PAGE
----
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New site Design - SEO Question about a Design Principle used

     
4:01 pm on Jan 26, 2019 (gmt 0)

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Hi All - A longtime client hired another company to handle a complete business rebranding. Everything from graphics, to banners, business cards, etc. Included, was also a new website design (UX mainly - no new content other than graphics, but also changing domain - yeah, ouch) I have been involved 100% of the way to minimize the negative seo hit as much as possible.

Leaving everything else thats being changed off the table - the new design has a feature that I'm not sure how it will be viewed in SEO terms as it relates to mobile/desktop.

Desktop / Standard view - There are a series of horizontal tabs/divs that show/hide teaser product content based on click. Almost slider like functionality. Product 1 is shown automatically on page load, when you click on "Product 2", the div slides away and shows the next product. Rinse an repeat for the 8 products they sell. It works great and as expected and displays as follows on desktop:

[Product 1] [Product 2] [Product 3] [Product 4] [Product 5] [Product 6] [Product 7] [Product 8]

[Overview content displays here, based on the product tab you click - with a link to the product landing page]

Mobile / Responsive - I brought to their attention that on mobile devices, the UX was poor since the tabs stack up on top of each other. If a user on a phone for example clicked on "Product 2", they'd never actually see the content since it was hundreds of pixels below the viewport, as the other "Product" tabs, seen below:

[Product 1]
[Product 2]
[Product 3]
[Product 4]
[Product 5]
[Product 6]
[Product 7]
[Product 8]

[Overview content displays here, based on the product tab you click - with a link to the product landing page]

My suggestion to them was to either minimize the icon sizes so they fit better on mobile with 4 or all 8 on a single row, or to use a mobile jump-menu of sorts, allowing the user to choose and view. OR, to jump down to the anchor section of the div.

What they decided to do was replace the entire section with a link menu, that once below a specific screen size, css takes over and the tabbed divs go away completely (display:none), and instead of show/hiding the teaser content, the images are linked directly to the product pages.

[Link to Product 1] [Link to Product 2] [Link to Product 3] [Link to Product 4]
[Link to Product 5] [Link to Product 6] [Link to Product 7] [Link to Product 8]

What, if any, kind of effect is this going to have on SEO? It seems that losing several hundred words is going to have an effect, and I need to be able to put this into words if so.

Will it be viewed as a type of manipulation?

Thanks in advance for any suggestions or opinion.
4:41 pm on Jan 26, 2019 (gmt 0)

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WebmasterWorld Administrator not2easy is a WebmasterWorld Top Contributor of All Time 10+ Year Member Top Contributors Of The Month

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Just a general observation because the desktop view is no longer considered to be the "standard" view - code it optimally for mobile and enable desktop viewing of the same content. The 'slider' behavior described for desktop viewing is fairly common on mobile, it sounds like it only needs to be adapted to allow navigation between views, but within the view rather than on a separate menu/tab setup.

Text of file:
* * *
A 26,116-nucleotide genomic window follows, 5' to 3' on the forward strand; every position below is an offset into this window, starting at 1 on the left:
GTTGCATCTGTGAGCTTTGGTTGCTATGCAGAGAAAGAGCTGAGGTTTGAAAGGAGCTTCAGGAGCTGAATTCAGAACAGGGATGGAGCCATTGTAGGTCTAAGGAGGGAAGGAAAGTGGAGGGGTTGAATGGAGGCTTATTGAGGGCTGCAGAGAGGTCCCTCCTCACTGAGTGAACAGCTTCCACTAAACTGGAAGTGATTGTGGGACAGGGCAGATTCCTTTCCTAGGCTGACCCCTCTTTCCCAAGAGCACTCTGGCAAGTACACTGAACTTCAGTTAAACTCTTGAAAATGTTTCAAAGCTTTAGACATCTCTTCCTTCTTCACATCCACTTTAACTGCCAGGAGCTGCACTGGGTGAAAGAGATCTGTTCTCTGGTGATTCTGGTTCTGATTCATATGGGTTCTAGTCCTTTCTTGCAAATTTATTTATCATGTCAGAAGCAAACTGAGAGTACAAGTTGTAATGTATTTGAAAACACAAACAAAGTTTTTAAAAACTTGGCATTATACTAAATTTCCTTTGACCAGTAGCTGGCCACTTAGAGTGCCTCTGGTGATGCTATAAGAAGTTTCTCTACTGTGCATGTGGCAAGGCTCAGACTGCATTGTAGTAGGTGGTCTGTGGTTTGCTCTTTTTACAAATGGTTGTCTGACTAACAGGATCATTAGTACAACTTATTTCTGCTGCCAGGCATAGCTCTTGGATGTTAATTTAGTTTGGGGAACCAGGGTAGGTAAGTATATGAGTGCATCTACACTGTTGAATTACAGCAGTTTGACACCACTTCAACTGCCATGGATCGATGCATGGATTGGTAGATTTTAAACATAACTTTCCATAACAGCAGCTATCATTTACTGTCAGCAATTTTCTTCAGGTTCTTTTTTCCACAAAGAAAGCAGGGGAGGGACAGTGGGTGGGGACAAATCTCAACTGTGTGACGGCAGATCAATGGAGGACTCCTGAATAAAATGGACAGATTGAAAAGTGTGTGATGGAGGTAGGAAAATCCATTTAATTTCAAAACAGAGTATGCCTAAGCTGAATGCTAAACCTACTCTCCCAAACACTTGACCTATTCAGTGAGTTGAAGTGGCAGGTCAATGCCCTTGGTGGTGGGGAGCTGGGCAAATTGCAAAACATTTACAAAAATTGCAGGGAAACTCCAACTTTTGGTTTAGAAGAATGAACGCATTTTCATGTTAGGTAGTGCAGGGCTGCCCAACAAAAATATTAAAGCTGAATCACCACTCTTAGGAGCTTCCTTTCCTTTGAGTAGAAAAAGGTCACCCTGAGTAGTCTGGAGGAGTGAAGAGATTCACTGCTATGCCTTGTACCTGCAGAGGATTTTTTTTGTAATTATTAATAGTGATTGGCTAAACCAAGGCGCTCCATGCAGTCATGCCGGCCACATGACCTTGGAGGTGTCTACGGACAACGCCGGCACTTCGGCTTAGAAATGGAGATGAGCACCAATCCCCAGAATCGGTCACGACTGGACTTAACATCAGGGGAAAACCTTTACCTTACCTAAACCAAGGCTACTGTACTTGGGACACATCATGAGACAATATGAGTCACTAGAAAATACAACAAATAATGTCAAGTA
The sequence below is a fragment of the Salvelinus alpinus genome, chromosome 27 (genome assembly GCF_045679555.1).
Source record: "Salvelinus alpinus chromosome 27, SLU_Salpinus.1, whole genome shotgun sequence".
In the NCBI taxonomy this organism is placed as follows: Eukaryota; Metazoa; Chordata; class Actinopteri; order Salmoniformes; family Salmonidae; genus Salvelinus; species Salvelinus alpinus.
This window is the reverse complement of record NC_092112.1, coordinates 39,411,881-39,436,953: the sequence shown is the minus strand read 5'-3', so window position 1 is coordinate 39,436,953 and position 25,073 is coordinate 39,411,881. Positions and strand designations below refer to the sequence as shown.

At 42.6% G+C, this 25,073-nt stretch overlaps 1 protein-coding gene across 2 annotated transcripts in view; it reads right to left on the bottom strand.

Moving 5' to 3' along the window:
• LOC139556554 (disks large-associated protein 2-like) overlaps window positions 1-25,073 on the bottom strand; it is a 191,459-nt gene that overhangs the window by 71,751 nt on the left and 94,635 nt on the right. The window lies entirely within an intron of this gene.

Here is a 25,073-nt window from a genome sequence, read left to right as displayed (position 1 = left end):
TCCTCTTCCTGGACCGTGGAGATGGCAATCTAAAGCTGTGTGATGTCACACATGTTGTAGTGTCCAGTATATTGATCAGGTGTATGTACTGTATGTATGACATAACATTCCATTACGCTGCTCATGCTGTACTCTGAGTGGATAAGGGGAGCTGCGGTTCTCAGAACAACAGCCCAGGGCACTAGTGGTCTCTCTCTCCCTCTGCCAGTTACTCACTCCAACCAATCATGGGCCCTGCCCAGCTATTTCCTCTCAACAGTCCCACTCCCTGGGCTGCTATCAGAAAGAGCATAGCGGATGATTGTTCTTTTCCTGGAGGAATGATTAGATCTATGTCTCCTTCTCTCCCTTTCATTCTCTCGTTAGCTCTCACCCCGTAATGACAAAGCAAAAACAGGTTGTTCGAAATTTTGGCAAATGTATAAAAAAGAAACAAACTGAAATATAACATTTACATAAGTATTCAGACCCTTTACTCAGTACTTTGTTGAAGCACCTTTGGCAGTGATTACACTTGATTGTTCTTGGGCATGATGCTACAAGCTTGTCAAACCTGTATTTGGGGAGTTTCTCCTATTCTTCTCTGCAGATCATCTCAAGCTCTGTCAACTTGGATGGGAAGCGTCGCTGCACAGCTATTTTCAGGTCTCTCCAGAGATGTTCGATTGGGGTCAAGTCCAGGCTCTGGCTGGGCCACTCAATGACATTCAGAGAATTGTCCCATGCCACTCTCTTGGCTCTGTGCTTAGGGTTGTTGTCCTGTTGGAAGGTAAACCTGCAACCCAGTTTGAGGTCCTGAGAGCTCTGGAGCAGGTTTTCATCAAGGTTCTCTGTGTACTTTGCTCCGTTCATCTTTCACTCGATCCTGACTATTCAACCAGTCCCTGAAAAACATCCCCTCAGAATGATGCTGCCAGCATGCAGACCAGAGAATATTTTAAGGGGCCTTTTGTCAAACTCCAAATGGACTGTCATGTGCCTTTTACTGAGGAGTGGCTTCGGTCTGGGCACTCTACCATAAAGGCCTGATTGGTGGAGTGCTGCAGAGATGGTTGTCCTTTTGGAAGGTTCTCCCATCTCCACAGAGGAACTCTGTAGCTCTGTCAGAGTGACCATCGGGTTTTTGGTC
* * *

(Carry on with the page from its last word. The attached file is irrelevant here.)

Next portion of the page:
4:47 pm on Jan 26, 2019 (gmt 0)

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In my opinion the SEO implication is mostly determined by technical issue, as in how the links appear in the code, if at all (inserted after the fact with js/fetch). In this case, it would be hard to say without more information.

Don't loose sight of the fact that Google now crawl nearly all sites using the mobile-first index. Whatever your implementation ends up being be sure that the mobile version is the primary one, where everything appears as it should.

My go to solution for dealing with the narrowness of the mobile layout is the carousel. Place each tab in a horizontally swipeable div. Like Google use in the SERPS for images and videos.
4:48 pm on Jan 26, 2019 (gmt 0)

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@not2easy -

Thanks for the observation, and I agree. One of my key points to the design team was for "mobile first", so that is what they worked toward. It was a poor choice or wording on my part to list desktop as "standard" view.

I also agree on both views and the ability to show the same content, though slightly different based on device.

Thanks.
4:50 pm on Jan 26, 2019 (gmt 0)

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@NickMNS - Thanks for the carousel suggestion.

The links are simply hardcoded links from the images and no injected. They've used show:none on the desktop version to hide the content tabs, and just replaced them with a link menu. All via css.

Thanks
5:39 am on Jan 27, 2019 (gmt 0)

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WebmasterWorld Senior Member tangor is a WebmasterWorld Top Contributor of All Time 10+ Year Member Top Contributors Of The Month

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In most cases one codes for the user first, then device ... mobile has overtaken desktop. Obvious statements, but SEO is not about the user or the device, it is about gaming a system that is doing all it can to work against you.

Code for the user, then the device, and avoid dumb stuff. The "seo" will then follow in a natural and repeatable way.
 

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